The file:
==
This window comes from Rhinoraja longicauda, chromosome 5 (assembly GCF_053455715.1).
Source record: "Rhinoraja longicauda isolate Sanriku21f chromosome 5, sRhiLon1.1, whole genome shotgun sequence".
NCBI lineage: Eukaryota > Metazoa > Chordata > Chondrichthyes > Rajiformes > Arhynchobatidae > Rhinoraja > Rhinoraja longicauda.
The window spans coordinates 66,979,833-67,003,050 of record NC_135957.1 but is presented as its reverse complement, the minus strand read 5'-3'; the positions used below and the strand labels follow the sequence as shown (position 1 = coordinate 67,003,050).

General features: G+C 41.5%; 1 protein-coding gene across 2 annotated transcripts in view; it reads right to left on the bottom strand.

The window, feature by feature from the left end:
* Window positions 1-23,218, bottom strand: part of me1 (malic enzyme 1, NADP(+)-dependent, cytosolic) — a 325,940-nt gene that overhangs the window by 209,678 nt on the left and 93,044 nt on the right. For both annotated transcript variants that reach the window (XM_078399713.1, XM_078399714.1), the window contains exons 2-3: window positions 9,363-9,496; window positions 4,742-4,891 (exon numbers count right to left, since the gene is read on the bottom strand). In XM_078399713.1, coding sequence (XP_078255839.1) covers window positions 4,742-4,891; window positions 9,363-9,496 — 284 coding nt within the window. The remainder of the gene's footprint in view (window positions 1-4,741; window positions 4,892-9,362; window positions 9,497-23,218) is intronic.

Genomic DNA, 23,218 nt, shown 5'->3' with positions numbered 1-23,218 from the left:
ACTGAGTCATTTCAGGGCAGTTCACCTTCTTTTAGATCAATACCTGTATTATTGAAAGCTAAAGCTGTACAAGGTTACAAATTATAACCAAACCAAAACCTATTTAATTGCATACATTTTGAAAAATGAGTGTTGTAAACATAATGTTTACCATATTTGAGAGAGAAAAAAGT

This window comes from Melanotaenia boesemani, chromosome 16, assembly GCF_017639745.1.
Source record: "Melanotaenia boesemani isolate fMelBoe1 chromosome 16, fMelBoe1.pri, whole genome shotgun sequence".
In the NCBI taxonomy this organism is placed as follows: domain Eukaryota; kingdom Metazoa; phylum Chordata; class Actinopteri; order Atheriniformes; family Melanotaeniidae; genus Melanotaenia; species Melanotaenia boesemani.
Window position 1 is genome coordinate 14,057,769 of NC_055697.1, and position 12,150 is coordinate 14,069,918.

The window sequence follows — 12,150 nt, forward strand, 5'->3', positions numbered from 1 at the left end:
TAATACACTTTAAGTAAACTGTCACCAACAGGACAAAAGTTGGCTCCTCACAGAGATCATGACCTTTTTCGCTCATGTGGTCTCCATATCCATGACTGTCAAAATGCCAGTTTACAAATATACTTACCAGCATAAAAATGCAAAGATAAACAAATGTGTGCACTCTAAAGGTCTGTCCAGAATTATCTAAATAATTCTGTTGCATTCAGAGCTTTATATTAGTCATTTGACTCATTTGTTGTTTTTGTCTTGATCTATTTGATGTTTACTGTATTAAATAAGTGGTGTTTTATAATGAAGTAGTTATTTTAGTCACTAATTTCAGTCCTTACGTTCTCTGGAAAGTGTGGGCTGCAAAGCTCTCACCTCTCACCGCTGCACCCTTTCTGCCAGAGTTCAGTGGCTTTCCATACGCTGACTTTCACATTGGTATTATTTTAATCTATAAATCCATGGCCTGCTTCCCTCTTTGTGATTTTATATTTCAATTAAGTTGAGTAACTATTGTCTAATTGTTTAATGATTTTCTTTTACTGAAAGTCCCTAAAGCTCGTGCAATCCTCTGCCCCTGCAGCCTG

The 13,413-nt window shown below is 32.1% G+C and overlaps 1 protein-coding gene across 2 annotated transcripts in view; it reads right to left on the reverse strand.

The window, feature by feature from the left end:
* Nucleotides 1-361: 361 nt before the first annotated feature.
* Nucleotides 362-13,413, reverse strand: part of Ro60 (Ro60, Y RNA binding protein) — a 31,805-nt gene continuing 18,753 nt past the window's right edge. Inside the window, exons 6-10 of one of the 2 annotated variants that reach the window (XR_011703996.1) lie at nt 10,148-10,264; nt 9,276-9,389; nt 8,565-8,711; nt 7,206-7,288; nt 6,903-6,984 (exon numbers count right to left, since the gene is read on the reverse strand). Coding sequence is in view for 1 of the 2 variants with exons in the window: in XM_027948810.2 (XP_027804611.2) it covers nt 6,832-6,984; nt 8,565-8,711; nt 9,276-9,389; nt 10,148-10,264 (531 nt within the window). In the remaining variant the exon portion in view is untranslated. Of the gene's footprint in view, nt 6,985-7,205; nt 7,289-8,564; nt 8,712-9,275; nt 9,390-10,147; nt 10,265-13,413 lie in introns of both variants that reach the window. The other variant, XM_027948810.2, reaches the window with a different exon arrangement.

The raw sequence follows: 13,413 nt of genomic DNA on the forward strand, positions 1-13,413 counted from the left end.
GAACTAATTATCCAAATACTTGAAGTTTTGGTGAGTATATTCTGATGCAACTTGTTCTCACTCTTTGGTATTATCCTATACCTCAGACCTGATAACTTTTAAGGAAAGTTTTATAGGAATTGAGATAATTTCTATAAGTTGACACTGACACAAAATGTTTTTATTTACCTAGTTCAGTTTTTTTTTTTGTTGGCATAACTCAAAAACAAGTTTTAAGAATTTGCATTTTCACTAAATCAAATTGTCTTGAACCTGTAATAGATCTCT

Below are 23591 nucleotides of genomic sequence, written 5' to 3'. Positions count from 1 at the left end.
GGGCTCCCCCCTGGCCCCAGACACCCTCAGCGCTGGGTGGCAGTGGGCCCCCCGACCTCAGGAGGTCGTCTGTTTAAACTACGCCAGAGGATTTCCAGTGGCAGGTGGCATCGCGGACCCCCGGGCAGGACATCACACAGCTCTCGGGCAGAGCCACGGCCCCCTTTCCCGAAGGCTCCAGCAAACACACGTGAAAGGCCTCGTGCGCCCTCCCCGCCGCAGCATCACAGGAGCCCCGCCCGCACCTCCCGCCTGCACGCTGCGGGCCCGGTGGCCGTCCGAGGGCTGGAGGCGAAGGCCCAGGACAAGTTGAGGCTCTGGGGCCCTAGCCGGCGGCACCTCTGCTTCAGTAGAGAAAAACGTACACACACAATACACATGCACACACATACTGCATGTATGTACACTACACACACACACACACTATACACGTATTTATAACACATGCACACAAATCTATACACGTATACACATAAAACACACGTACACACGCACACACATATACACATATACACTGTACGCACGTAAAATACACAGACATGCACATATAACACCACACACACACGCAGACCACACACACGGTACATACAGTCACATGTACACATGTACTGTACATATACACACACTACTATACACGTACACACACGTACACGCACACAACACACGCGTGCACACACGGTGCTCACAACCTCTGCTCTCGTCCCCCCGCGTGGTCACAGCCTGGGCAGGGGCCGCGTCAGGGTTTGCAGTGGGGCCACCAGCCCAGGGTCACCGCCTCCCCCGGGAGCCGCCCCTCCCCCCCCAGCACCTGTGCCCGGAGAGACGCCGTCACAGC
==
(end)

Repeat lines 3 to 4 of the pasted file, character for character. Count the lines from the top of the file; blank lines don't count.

NCBI lineage: Eukaryota > Metazoa > Chordata > Chondrichthyes > Rajiformes > Arhynchobatidae > Rhinoraja > Rhinoraja longicauda.
The window spans coordinates 66,979,833-67,003,050 of record NC_135957.1 but is presented as its reverse complement, the minus strand read 5'-3'; the positions used below and the strand labels follow the sequence as shown (position 1 = coordinate 67,003,050).